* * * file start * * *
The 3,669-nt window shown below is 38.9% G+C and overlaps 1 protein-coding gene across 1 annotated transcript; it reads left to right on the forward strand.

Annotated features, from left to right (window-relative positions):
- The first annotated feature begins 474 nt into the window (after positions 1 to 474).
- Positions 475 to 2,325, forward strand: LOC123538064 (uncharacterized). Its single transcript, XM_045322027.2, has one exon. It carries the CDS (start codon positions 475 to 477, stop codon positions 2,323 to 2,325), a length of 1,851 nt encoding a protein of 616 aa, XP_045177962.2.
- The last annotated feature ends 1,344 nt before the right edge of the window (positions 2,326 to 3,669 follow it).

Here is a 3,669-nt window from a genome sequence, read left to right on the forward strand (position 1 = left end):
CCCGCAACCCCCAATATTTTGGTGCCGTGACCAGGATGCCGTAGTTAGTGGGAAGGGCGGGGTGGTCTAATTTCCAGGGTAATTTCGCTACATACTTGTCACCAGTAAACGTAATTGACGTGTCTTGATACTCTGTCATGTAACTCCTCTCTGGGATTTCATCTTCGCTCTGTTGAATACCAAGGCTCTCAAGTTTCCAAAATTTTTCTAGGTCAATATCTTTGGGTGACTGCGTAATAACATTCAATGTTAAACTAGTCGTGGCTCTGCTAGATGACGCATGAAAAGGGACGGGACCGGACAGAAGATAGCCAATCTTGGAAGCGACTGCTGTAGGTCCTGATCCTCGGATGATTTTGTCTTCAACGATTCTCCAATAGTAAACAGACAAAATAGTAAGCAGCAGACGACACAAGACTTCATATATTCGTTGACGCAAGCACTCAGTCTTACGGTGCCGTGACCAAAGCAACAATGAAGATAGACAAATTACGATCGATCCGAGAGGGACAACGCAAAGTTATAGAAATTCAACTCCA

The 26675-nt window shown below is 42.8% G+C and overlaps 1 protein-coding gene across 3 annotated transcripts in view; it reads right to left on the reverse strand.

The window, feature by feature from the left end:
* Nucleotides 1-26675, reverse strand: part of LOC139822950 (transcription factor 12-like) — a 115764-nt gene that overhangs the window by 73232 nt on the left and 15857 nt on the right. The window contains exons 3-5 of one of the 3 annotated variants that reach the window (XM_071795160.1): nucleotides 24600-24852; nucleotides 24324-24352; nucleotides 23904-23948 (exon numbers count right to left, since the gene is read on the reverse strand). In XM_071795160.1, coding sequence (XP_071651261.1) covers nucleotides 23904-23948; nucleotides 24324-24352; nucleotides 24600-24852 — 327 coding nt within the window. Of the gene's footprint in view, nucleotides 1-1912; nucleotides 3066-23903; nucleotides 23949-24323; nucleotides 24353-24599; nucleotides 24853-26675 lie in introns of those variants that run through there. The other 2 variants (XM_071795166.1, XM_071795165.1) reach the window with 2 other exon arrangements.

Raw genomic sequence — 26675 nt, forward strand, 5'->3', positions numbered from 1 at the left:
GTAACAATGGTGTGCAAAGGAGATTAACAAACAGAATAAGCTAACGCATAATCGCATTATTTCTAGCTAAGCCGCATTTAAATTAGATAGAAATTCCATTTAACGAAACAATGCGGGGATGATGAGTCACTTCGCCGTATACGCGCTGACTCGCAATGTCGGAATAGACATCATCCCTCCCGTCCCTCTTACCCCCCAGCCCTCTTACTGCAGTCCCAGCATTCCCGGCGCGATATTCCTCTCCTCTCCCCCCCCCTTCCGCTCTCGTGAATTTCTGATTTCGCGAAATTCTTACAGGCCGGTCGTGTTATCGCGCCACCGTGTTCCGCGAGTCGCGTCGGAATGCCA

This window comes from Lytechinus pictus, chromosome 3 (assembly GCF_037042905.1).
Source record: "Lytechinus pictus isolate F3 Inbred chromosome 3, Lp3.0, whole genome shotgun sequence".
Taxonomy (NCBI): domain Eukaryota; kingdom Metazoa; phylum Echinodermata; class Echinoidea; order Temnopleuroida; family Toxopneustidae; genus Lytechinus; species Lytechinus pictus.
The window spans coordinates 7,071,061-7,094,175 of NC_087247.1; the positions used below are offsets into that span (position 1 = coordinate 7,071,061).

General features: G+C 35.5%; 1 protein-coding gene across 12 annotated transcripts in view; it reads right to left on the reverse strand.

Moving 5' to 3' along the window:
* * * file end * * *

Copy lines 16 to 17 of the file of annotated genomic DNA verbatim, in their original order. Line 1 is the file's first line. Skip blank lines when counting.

The window spans coordinates 7,071,061-7,094,175 of NC_087247.1; the positions used below are offsets into that span (position 1 = coordinate 7,071,061).

General features: G+C 35.5%; 1 protein-coding gene across 12 annotated transcripts in view; it reads right to left on the reverse strand.